Sunday, November 8, 2015

Senior Boom Population in Vermont II--More Detail

Boom and Bust Sweeping Vermont—A Population Tsunami of More Seniors, Children and Working Age Residents in Decline

At a Burlington governor candidates forum November 2, 2015, all expressed concern over the need for more working age population—a Republican and a Democrat called for the State to grow its population to 700,000 to provide for economic stability.   The candidates face a Vermont tide of declining working age population, a doubling of senior residents, and collapse of school aged children numbers during the current 2010-2030 period.  The 2010-2030 State average estimate of total growth of 19,500, 3.1%, barely pushes the population needle from the 2010 number, 625,700 to 645,300 in 2030.  The estimated growth of senior age residents, 4.446 yearly, exceeds  the total population of towns like Stowe, Richmond, Rutland Town or Manchester. 

The tide of an aging population paired with declining non-senior population remains typical for slow growth areas like New England and the upper mid-West—with Vermont’s senior population growth typical of all states.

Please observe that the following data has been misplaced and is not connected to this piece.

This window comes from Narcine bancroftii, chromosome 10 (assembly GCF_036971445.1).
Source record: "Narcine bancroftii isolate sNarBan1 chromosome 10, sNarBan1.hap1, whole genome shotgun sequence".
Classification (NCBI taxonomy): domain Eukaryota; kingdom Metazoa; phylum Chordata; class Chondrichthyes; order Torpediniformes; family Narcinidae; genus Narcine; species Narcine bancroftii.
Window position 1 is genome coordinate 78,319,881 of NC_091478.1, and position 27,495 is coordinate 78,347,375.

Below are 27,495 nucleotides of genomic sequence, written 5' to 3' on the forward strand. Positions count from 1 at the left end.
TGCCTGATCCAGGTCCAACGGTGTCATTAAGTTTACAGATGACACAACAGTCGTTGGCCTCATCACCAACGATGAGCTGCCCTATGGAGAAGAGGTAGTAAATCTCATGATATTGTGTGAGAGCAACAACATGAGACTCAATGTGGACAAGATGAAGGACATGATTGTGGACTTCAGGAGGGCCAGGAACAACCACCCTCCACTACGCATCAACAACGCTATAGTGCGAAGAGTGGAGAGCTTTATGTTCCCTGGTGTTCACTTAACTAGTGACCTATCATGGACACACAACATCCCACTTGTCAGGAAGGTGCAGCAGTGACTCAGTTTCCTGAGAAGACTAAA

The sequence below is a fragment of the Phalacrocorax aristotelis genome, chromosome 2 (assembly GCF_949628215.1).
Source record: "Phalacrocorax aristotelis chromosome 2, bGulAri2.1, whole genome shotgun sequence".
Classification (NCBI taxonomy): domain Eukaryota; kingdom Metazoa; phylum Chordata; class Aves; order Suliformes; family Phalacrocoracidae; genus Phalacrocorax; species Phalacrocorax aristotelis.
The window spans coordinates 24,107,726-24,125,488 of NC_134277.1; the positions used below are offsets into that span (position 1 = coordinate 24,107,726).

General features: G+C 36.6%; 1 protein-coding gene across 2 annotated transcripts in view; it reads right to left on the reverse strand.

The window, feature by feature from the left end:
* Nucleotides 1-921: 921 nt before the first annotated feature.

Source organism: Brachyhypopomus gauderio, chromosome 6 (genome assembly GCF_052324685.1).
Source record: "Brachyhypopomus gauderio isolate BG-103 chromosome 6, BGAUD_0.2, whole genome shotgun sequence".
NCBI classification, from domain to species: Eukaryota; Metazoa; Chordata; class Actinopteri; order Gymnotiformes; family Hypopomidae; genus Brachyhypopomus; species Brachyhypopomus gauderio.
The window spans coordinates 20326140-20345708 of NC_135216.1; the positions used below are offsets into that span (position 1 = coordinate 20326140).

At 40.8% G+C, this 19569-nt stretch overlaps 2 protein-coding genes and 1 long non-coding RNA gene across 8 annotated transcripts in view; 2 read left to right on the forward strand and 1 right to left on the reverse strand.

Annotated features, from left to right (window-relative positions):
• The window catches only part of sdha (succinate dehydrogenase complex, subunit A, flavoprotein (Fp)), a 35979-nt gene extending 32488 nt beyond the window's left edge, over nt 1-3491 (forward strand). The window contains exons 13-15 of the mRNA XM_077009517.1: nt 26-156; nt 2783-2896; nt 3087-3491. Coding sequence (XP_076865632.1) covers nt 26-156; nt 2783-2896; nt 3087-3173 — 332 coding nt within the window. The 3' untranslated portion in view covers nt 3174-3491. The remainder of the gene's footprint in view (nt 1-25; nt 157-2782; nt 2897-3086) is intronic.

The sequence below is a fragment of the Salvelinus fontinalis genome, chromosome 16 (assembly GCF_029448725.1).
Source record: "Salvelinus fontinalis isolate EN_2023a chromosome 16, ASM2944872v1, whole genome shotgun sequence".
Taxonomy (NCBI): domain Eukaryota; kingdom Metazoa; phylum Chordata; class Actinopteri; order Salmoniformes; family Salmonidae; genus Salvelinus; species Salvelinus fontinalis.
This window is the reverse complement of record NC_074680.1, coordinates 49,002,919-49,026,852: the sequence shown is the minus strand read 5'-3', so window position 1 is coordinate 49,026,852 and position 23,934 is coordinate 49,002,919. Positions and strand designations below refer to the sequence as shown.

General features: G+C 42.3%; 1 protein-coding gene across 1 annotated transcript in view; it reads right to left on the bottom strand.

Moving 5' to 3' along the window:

Vermont now moves into the second quarter of a 20 year period of population decline in all key age groups but one—a senior population which almost doubles 2010-2030, an average estimate from 88,900 residents 65-years-and over to a 2030 total of 180,500.  The average population projection for 2030 places the total State population of 645,300 with seniors comprising 25.9% compared to 14.6% share in the 2010 Census.  

The radical change in Vermont population trends since the 2010 Census include a year of actual decline and for 2014 estimated total population declines in nine of fourteen Vermont counties.  In the State projections averaged, the decline in 0-19 population is 27,100 and for the prime working age 20-64 42,200.  

The two official State population estimates averaged does show a 3.1% growth or 19,500 2010-2030.  But even Chittenden County which accounts for over half the 3.1% growth for the State loses in the all the key age groups under 65: -10.8% in under 19 aged, -19.7% college aged 20-24, and -4.6 in the prime working aged population 20-64.

While Chittenden County declines in the younger population reflect a major departure from historic patterns going back a half century, the numbers neighboring county Addison startle: 0-19 age -35.9%, 20-64 age -20.7, overall under 65 22.5%.  Seniors 65 and over?  Up 112.2% from 5,100 to an estimated 10,800. 

This analysis averages the two growth estimates, Scenarios A and B, from “Vermont Population Estimates 2010-2030” published by the State of Vermont in 2013, and the report may viewed at

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